A spruce budworm larva in a tree.
Spruce Budworm Larva As trees grow and expand during the spring, the spruce budworm caterpillars feed on the new growth.. © USDA Forest Service
× A spruce budworm larva in a tree.
Damaged branches of a tree in a forest. The spruce's needles are completely gone in areas.
Spruce Budworm Damage While younger trees may survive, older trees are often killed by repeated budworm defoliation. © USDA Forest Service
× Damaged branches of a tree in a forest. The spruce's needles are completely gone in areas.
Spruce Budworm Larva As trees grow and expand during the spring, the spruce budworm caterpillars feed on the new growth.. © USDA Forest Service
Spruce Budworm Damage While younger trees may survive, older trees are often killed by repeated budworm defoliation. © USDA Forest Service

How You Can Help

The invasive pests harm the health of the forest and its resilience to the effects of climate change. By planting a diverse array of trees along the shore, to replace the damaged trees, we can proactively encourage forest health while protecting the future of our streams (and the osprey’s lunch).

TNC has partnered with the U.S. Forest Service to restore and protect forests along streams and rivers in the Ottawa National Forest, planting trees on over 1,100 acres. In the spring of 2023, we continued that work by planting more than 44,000 native seedlings, particularly in areas threatened or impacted by pests like the spruce budworm and emerald ash borer.

The project, long-term, will create a canopy over the river which will help keep the temperatures down and aid in healthy fish habitats. It also diversifies the forest cover near streams that is needed for both aquatic and terrestrial wildlife and protects water quality by stabilizing stream banks to reduce erosion potential.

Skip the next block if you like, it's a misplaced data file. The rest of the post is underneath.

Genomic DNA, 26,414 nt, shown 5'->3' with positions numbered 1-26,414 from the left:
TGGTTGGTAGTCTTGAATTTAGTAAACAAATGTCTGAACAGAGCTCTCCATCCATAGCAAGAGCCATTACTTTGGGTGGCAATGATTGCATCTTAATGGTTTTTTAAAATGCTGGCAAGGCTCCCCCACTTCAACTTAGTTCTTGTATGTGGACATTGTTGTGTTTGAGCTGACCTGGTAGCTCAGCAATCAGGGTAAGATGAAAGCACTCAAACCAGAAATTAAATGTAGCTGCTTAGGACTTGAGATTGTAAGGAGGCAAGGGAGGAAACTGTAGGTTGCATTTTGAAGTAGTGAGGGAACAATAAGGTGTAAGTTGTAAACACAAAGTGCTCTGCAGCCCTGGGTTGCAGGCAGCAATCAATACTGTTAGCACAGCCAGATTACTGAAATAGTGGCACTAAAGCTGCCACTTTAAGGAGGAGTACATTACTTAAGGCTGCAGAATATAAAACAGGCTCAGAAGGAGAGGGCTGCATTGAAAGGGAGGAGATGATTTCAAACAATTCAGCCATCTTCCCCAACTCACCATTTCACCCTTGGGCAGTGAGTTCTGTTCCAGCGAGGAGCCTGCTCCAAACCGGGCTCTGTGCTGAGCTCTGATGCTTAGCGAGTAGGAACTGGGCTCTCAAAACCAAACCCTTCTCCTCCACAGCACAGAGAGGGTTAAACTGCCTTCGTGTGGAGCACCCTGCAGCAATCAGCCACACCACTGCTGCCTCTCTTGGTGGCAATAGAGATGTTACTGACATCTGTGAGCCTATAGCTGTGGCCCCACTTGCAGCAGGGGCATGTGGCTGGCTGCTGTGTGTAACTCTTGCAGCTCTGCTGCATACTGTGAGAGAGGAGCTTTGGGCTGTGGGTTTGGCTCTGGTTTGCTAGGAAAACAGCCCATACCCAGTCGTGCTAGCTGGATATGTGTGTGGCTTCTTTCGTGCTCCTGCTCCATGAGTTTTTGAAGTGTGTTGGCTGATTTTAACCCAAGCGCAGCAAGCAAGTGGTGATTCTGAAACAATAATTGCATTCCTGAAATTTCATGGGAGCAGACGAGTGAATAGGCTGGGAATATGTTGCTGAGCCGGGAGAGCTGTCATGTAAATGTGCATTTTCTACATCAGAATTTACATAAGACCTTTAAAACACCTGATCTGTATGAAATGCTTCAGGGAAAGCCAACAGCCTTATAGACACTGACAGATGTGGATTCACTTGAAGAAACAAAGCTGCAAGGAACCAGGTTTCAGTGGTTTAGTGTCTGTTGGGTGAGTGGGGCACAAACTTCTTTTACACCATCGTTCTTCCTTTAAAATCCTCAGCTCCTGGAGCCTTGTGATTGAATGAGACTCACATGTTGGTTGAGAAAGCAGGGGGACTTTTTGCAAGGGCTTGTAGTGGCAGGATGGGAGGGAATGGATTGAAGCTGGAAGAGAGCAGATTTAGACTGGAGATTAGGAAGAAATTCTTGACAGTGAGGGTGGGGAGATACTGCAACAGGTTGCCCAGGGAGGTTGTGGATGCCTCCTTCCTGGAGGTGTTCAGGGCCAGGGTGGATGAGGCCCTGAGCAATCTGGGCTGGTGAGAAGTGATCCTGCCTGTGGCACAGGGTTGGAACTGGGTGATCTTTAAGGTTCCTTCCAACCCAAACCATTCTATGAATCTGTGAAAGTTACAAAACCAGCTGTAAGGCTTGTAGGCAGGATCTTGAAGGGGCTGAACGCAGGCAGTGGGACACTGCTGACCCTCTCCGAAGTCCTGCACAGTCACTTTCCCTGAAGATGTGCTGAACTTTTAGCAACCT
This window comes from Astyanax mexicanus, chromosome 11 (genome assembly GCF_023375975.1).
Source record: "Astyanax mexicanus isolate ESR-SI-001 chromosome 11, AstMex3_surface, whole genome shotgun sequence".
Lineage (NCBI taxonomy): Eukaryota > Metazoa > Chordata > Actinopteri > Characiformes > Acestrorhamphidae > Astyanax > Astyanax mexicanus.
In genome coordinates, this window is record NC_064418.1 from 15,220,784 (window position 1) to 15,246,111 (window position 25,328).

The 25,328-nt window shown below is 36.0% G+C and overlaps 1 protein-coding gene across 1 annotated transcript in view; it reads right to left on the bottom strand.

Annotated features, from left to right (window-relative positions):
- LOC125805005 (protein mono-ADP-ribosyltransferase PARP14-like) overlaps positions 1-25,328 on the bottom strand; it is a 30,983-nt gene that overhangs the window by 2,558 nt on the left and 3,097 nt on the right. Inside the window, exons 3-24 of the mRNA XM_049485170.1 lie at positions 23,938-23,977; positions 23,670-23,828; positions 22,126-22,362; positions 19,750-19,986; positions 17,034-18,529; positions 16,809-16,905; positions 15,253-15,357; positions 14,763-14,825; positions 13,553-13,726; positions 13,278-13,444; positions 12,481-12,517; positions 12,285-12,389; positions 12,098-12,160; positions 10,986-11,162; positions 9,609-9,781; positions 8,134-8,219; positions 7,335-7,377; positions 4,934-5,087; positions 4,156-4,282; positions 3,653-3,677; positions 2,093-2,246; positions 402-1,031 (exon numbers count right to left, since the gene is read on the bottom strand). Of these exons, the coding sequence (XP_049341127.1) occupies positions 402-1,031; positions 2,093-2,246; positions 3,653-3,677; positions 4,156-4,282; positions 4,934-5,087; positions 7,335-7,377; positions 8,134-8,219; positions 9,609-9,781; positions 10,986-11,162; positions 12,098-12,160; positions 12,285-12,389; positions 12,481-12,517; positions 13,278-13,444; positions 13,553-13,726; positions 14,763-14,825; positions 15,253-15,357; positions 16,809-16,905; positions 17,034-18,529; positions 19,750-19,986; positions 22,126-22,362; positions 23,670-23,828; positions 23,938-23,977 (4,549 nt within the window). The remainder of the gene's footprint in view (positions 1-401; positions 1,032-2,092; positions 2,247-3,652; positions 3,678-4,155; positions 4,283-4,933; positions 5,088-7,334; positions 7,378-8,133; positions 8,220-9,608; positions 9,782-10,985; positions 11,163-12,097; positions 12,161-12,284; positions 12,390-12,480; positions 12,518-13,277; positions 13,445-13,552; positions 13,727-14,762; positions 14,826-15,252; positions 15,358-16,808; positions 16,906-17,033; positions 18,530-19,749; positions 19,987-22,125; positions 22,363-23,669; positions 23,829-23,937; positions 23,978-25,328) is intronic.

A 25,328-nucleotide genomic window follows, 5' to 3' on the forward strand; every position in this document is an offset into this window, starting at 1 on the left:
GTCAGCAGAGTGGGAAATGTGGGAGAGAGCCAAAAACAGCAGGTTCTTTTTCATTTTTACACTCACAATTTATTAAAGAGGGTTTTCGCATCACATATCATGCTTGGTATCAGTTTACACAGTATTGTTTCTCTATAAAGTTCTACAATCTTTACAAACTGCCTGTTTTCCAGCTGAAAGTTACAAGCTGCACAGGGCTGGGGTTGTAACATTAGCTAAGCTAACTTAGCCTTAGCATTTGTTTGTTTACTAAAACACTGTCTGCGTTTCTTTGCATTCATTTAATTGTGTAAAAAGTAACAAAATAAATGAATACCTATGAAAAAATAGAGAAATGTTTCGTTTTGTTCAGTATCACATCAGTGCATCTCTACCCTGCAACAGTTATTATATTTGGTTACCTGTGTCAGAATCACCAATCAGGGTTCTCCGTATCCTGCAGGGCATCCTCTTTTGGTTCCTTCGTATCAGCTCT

Aerial image of wetland at McMahon Lake Preserve in Michigan's Upper Peninsula.
McMahon Lake Preserve The 4,084-acre McMahon Lake Preserve, located in Luce County, lies within the watershed of the Two-Hearted River, a state-designated Natural River. © Fauna Creative

Climate & Water

Warming waters and unwanted pests 

Underwater image of lake whitefish swimming.
Lake Whitefish For thousands of years, lake whitefish have been an important resource for the people of the Great Lakes. © Paul Vecsei

Lake Whitefish

The lake whitefish darts along the edge of a rocky reef in Lake Michigan. They lay their eggs in the crevices, but lately fewer eggs have made it through the critical spawning period. In fact, the reef isn’t keeping them as safe as it usually does.

What’s impacting the lake whitefish’s eggs? What’s changed in the reef? The answer could be related to reductions in ice cover on the Great Lakes due to climate change. Lake whitefish eggs have to incubate in reef habitat for the entire winter—they spawn in November and the eggs hatch in April. Ice cover helps reduce how often the reefs get pounded by wave action. With reduced ice cover, lake whitefish eggs that aren't well protected deep within reef habitat are susceptible to getting dislodged. Away from the safety of the reef, they wash up on shore or are eaten by predators.

With less ice cover, we need high quality reefs with deep rock layers to protect whitefish eggs now more than ever. Lake whitefish populations in Lake Michigan and Lake Huron have undergone significant declines again—following a resurgence in the 1990s—due to changes to the food web as well as changes to the ice cover and other climate impacts. To help this species build up their population and protect the food web, we are working to restore spawning reefs in the Great Lakes and re-establish river spawning runs of lake whitefish. In 2015, TNC worked with the Michigan Department of Natural Resources (DNR) and Central Michigan University (CMU) to restore a reef near Elk Rapids.

A Great Lakes Reef Restoration (8:06) Three species, 450 tons of rocks, and one chance for a comeback. Watch our award-winning video to learn how The Nature Conservancy and its partners are working to restore spawning habitat for Great Lakes fish.

How You Can Help